• Zach Nader “channel surf” at Microscope Gallery, 1329 Willoughby Avenue, #2B, Bushwick. Open Thursday-Monday, 1:00 to 6:00 pm. Closes February 16.
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Sunday, January 25 | Touki Bouki at MoMA

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What’s Showing Today? Sunday, January 25
Click venue names for ticket info & directions

Featured Screening: Touki Bouki at MoMA. Post by Cosmo Bjorkenheim:

To complement a weeklong run of two recent films by Mati Diop, MoMA is screening her uncle Djibril Diop Mambety‘s anti-colonial post-Nouvelle Vague crime romp, Touki Bouki. Counted among the most important works of West-African cinema, along with those of fellow-Senegalese Ousmane Sembène and Mali’s Souleymane Cissé, Touki Bouki is a formally adventurous take-down of the futile dreams of wealth and refinement that French colonialism never tired of imposing on the populations of its outre-merterritories. Through associative montage, layered narrative temporalities, and a thoroughly liberated use of sound, Mambéty has crafted an enigmatic yet jaunty picaresque that takes us from the slums around Dakar to its European-capital-simulating center.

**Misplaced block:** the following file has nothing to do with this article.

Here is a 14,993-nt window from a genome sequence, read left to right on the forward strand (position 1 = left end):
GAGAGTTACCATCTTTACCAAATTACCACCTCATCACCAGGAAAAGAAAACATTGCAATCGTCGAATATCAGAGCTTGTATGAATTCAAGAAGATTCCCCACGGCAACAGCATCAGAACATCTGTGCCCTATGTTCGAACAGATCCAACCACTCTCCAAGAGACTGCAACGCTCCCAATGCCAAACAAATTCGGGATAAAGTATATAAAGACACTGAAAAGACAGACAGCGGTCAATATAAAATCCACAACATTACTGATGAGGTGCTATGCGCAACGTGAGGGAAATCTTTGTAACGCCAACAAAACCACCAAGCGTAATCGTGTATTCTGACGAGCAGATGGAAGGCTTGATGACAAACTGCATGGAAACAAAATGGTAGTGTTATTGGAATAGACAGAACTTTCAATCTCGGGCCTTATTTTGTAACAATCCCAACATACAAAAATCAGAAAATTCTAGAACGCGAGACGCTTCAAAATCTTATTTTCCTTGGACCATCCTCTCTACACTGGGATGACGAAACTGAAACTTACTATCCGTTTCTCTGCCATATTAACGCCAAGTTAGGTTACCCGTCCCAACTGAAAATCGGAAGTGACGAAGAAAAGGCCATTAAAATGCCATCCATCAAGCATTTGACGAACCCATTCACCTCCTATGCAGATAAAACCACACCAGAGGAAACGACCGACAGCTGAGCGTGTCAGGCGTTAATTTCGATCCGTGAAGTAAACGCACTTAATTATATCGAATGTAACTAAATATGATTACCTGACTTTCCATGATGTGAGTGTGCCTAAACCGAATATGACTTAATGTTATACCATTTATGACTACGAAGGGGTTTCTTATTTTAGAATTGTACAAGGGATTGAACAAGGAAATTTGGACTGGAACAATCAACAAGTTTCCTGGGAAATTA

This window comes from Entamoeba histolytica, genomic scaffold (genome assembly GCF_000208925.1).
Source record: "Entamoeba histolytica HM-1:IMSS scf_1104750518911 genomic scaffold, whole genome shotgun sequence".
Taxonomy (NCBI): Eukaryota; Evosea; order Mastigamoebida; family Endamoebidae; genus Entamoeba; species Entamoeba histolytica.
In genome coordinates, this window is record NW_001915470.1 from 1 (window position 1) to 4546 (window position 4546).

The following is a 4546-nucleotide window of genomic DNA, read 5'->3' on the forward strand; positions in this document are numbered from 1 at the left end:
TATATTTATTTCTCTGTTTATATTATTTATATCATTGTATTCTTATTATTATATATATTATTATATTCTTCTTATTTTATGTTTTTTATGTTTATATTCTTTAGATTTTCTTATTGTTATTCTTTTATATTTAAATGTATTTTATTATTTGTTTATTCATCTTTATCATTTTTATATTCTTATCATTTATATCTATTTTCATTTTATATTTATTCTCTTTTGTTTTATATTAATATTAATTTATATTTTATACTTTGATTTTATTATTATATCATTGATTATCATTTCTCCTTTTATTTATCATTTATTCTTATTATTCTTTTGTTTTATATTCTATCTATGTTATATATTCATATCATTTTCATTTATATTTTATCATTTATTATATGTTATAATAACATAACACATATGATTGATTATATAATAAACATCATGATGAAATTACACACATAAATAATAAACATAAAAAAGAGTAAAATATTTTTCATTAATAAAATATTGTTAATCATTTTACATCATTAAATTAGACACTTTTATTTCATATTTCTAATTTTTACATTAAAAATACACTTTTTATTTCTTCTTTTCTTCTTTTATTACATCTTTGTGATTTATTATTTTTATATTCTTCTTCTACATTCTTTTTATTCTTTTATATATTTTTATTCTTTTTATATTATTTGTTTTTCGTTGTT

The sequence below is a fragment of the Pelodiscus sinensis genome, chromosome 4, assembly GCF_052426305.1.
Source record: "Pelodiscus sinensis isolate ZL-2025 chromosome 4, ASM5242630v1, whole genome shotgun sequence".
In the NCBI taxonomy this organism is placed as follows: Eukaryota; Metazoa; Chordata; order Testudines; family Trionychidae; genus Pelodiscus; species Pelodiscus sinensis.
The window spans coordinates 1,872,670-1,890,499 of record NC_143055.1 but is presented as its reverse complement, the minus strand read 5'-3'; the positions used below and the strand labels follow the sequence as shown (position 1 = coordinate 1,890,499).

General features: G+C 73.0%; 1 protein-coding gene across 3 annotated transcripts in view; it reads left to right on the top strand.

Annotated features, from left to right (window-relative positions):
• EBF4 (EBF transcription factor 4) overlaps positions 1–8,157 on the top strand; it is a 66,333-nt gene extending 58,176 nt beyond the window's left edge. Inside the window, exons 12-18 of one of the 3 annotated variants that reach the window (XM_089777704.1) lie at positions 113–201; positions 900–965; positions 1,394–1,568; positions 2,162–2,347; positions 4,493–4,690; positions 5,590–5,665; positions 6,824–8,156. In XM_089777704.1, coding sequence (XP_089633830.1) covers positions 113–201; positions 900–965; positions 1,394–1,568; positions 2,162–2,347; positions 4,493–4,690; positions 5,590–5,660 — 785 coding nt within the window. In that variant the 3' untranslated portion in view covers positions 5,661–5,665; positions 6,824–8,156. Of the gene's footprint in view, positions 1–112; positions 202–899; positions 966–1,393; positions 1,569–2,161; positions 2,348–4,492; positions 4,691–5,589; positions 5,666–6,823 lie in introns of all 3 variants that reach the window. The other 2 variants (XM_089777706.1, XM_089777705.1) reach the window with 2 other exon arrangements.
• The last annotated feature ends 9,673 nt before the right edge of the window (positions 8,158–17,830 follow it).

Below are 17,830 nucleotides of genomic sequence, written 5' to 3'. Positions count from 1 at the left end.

The film follows Anta and Mory (Mareme Niang and Magaye Niang, the subject of A Thousand Suns), a couple of hippy-marginals who make their living by hustling and whose dissolute life-paths incur the resentment of their families. They’re marginal even with regard to the margin: they reject the pitiful ways of earning one’s keep left to the inhabitants of the Medina (the “native quarter”) and decide to fake it ‘til they make it, to steal and cheat their way to the appearance of success. For them, Senegal is an obstacle to happiness, empty and unworthy of care. The colony is nothing, while the true life to which they are entitled awaits them on the other side of the Mediterranean. “[They] do not dream of building castles in Africa; they dream of finding some sort of Atlantis overseas,” Mambéty said in a 1998 interview. This attitude is a result of one of the most violent and insidious operations of colonialism: the de-valuation of the colony to the level of a perpetually inadequate imitation of the metropolis.